ASHES TO ASHES
Hardly a bygone time, but if you were dropped back a couple of decade, you'd feel a bit backwards.
Alex Drake didn't expect to be a police officer in 1981, especially since she was originally working in 2008. But after she was shot by Arthur Layton, she inexplicably regained consciousness in another decade. Now, while trying to get herself back into the right time zone, she's teamed up with the Metropolitan police and Gene Hunt to solve a few cases while she's there - and she's looking the part too.
When you're cracking cases in the roaring 20s - an era of jazz, elegant fashions and Art Deco opulence - it helps to have some style yourself. That's something Mrs Adela Bradley certainly isn't short on. Ignoring social conventions and sashaying through the world with a glint in her eye and a sly smile on her lips, she's always lavishly dressed - think leopard print coats, pin-striped suits, furs and pearls.
The one thing sharper than her fashion sense is her tongue. The countryside? "A place where the birds and animals wander about uncooked." A girls' finishing school? "A sort of farm where they grow wives and mothers." The criminals don't stand a chance.
Miss Jane Marple, the sparkling spinster of St Mary Mead, has had almost as many on-screen incarnations as Doctor Who. But many fans will plump for Joan Hickson as the definitive Marple. In fact, Agatha Christie herself wrote to a younger Hickson to say she hoped Joan would one day play the part.
Miss Marple may look like someone's doddery nan, but nothing escapes her casual glance. She's a little bundle of contradictions: sweet yet cunning, old fashioned yet worldly. Existing in a world of vicars and village greens, her gentle meddling spells trouble for the secret villains lurking within her idyllic landscape.
At first glance, Kate Warne is the goody-goody of this bunch. The standout character in The Pinkertons, she's prim, sensible and full of beans: like a Girl Scout with a gun. But there's real inner steel to her as well. There has to be: as a private eye in 1860s America, she's a woman with a man's job, and has to constantly prove herself on each and every case, whether she's helping take down train robbers or going undercover as a Southern belle to uncover the crimes of the early Ku Klux Klan.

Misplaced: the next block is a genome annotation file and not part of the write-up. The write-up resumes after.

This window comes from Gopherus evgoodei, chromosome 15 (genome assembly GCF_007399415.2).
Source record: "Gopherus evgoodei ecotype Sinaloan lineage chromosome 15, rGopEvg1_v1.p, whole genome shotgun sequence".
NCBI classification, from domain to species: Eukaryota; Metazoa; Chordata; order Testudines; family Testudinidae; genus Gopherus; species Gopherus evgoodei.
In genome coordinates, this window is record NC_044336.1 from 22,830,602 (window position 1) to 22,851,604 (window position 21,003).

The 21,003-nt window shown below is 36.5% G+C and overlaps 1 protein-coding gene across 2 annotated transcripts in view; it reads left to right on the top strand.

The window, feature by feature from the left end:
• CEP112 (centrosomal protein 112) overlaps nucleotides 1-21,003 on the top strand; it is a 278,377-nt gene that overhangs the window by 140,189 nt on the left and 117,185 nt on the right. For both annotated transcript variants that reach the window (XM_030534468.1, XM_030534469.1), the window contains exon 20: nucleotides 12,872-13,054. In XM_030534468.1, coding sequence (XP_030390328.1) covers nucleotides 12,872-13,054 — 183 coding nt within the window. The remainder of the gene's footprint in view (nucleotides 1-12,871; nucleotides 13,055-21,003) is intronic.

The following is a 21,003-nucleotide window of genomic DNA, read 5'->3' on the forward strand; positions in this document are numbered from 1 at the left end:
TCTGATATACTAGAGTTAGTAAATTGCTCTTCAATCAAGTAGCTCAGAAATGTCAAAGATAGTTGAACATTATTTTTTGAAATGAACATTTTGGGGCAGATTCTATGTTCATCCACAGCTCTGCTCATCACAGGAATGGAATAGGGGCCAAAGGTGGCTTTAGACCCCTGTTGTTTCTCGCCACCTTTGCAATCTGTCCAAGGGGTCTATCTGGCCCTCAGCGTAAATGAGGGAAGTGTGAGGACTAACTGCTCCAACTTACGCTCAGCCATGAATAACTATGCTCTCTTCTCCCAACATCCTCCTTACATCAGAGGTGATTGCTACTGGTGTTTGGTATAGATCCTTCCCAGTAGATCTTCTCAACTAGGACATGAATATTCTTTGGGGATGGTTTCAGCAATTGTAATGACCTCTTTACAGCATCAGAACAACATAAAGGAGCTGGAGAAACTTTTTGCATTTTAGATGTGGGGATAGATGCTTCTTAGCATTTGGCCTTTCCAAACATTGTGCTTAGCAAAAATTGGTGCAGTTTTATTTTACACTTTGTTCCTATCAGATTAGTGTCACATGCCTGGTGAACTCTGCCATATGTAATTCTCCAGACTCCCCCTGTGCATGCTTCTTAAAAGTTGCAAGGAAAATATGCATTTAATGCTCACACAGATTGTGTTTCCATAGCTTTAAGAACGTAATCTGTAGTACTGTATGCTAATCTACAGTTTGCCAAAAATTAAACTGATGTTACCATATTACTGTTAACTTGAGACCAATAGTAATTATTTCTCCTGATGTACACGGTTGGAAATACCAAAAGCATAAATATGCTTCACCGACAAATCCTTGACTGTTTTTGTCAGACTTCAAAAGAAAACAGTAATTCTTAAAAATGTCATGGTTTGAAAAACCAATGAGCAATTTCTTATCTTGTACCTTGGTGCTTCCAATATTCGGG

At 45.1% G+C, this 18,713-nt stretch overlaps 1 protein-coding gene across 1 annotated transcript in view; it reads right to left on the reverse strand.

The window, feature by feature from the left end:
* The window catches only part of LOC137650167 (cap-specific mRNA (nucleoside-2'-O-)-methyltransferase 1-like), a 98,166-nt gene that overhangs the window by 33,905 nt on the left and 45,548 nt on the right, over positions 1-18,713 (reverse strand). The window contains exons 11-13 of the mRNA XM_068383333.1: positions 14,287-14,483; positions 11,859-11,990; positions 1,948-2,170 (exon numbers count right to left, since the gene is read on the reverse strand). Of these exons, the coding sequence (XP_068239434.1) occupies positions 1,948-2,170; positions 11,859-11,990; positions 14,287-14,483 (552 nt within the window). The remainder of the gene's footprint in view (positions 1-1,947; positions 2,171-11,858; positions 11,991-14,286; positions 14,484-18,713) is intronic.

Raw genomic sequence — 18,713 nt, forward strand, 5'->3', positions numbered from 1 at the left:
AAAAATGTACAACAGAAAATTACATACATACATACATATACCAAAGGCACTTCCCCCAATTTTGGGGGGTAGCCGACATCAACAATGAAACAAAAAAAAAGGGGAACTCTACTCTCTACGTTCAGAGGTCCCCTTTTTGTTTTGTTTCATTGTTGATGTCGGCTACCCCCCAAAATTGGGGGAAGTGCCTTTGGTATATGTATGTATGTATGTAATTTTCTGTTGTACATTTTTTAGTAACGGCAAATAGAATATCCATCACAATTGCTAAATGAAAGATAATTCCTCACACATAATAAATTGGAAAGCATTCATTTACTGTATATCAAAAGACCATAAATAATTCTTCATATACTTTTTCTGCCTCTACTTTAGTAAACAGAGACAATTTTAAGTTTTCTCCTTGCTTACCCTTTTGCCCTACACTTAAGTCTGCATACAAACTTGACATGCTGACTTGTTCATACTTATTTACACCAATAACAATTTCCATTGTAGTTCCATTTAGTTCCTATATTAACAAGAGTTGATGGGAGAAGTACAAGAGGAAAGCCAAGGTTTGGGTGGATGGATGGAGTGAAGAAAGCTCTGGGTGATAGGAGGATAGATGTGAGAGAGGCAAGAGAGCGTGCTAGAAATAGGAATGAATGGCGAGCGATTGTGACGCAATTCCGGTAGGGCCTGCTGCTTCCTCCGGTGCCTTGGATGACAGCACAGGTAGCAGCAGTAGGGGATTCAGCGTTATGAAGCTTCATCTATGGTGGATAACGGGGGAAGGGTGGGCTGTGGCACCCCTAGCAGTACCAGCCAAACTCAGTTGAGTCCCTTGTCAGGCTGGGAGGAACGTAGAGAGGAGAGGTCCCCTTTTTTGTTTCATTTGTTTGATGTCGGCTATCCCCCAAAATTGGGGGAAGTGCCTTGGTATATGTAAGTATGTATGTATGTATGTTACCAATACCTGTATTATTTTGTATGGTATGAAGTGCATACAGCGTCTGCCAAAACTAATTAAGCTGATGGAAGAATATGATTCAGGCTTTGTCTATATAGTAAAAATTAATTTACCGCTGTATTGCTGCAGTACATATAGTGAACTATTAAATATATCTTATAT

As good with lab equipment as she is with a pistol, Kate is a forensic expert as well as a sleuth: think CSI in the wake of the Civil War.
Unlike the other women here, Sally Lockhart fell into mystery-solving for very personal reasons. It was the enigma surrounding her own father's death that first led her into the underbelly of the 19th Century, forcing her to draw on all her quick intelligence and life-saving resourcefulness.
She may be young, but she makes up for that in her unlikely skills (she speaks Hindustani and is rather good with a gun), as well as her sheer bravery in the face of murderers, opium dealers and the other unsavoury characters haunting the streets of Victorian England.
If there's one detective who could rival Mrs Bradley in the style stakes, it's Miss Fisher. She also inhabits the glittering world of the 1920s, except she happens to be almost literally a world away, in Australia.
Independently wealthy with a taste for fast cars and flying (she's a skilled pilot), the sleek and adventurous Phryne Fisher would give James Bond a run for his money. She's not simply a woman ahead of her time - even in the 21st Century she makes most people look like boring, shrinking violets by comparison.
Watch The Pinkertons Sundays at 8pm on Drama.